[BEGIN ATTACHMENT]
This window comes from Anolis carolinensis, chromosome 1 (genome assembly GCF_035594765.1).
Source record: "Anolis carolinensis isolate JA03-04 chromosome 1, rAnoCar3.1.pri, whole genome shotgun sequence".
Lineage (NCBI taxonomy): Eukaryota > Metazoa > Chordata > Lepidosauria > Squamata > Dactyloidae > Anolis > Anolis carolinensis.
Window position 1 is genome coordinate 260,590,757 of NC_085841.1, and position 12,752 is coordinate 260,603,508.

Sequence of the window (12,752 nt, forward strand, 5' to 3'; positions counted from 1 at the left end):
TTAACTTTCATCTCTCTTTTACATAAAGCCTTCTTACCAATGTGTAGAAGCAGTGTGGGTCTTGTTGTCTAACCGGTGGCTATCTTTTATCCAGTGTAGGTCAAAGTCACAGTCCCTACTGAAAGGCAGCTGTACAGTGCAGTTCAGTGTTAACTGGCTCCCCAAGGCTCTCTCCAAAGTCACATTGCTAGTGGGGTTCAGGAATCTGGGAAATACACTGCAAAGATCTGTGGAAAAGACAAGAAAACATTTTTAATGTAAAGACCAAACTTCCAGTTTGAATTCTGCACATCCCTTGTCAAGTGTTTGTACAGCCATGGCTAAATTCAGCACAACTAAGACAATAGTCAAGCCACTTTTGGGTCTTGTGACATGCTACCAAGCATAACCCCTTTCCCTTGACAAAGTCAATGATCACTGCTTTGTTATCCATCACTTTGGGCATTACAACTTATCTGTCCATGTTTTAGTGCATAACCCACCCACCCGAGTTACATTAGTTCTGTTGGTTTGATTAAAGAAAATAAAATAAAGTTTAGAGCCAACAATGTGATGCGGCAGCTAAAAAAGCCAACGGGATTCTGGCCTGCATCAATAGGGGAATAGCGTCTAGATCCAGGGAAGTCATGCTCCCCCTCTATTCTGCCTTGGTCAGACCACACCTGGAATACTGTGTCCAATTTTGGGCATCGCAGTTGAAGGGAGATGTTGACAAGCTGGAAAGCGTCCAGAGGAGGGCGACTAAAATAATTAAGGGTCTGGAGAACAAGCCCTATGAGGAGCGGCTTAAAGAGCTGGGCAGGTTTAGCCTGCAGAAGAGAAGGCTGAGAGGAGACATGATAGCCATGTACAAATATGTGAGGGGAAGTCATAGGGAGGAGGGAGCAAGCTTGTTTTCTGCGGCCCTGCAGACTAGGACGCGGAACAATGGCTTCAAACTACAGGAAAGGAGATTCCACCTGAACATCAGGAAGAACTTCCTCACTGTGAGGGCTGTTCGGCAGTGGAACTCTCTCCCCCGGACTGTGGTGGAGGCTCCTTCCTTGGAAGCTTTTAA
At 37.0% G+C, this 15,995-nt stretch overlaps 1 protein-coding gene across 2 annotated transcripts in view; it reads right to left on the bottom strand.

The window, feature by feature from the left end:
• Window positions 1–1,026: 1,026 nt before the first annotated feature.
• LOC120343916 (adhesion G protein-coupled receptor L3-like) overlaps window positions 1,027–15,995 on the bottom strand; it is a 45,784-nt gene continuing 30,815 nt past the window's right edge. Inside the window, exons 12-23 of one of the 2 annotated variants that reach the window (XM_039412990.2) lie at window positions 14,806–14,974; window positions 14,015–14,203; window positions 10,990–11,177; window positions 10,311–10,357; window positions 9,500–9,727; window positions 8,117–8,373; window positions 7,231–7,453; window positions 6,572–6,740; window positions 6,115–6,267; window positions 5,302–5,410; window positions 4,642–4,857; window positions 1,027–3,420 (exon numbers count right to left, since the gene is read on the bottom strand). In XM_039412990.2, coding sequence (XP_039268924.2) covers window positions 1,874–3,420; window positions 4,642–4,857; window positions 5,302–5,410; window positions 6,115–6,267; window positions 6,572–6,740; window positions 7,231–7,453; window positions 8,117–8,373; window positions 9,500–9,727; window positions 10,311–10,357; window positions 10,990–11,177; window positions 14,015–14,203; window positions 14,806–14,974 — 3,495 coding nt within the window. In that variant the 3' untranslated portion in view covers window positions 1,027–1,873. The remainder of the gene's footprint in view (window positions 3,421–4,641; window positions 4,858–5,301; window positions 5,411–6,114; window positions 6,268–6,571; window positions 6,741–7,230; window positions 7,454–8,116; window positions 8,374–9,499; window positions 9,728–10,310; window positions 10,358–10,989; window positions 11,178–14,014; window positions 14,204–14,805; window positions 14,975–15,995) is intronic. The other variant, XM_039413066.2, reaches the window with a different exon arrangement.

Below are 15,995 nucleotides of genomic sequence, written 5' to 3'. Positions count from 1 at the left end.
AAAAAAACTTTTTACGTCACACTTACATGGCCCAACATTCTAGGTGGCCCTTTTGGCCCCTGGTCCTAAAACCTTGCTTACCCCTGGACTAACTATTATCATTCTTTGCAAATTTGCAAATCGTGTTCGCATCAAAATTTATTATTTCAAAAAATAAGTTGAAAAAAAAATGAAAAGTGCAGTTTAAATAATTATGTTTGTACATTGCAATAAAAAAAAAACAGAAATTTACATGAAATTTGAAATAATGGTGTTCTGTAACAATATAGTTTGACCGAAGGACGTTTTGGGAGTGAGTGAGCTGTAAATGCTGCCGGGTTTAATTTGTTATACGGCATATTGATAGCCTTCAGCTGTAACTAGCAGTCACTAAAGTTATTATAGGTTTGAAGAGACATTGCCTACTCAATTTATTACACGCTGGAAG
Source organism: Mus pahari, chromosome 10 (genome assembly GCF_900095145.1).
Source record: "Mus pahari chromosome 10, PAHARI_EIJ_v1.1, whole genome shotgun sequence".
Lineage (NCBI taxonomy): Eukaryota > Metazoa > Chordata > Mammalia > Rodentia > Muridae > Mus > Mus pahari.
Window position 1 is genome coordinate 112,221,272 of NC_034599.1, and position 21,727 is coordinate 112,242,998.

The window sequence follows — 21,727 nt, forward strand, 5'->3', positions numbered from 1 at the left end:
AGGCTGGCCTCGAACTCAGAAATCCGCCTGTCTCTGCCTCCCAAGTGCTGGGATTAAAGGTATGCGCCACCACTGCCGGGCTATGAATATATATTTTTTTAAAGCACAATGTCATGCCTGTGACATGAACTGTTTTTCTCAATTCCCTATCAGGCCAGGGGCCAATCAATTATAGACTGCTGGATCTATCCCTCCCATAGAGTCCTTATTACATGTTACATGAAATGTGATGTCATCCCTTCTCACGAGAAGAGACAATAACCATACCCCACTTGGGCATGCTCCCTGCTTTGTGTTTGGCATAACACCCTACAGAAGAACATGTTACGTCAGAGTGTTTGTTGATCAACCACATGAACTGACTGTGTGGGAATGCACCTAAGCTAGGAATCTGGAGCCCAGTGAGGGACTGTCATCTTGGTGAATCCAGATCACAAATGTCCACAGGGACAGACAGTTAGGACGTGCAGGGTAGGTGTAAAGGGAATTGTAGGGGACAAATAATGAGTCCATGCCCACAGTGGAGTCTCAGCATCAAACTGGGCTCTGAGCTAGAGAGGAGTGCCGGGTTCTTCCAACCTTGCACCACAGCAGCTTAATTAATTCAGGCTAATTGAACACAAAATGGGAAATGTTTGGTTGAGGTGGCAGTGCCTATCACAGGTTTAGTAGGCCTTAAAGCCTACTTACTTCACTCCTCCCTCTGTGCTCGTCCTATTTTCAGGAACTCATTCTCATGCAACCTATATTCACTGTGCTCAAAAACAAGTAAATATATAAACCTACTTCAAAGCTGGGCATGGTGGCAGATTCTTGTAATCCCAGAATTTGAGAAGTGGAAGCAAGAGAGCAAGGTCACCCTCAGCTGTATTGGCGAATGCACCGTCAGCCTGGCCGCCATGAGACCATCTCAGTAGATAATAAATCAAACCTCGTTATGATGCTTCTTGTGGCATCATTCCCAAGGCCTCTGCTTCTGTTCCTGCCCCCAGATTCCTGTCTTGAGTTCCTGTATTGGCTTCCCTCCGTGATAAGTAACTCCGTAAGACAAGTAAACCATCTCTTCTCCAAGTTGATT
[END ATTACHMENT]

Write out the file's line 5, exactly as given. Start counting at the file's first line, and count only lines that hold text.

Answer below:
Sequence of the window (12,752 nt, forward strand, 5' to 3'; positions counted from 1 at the left end):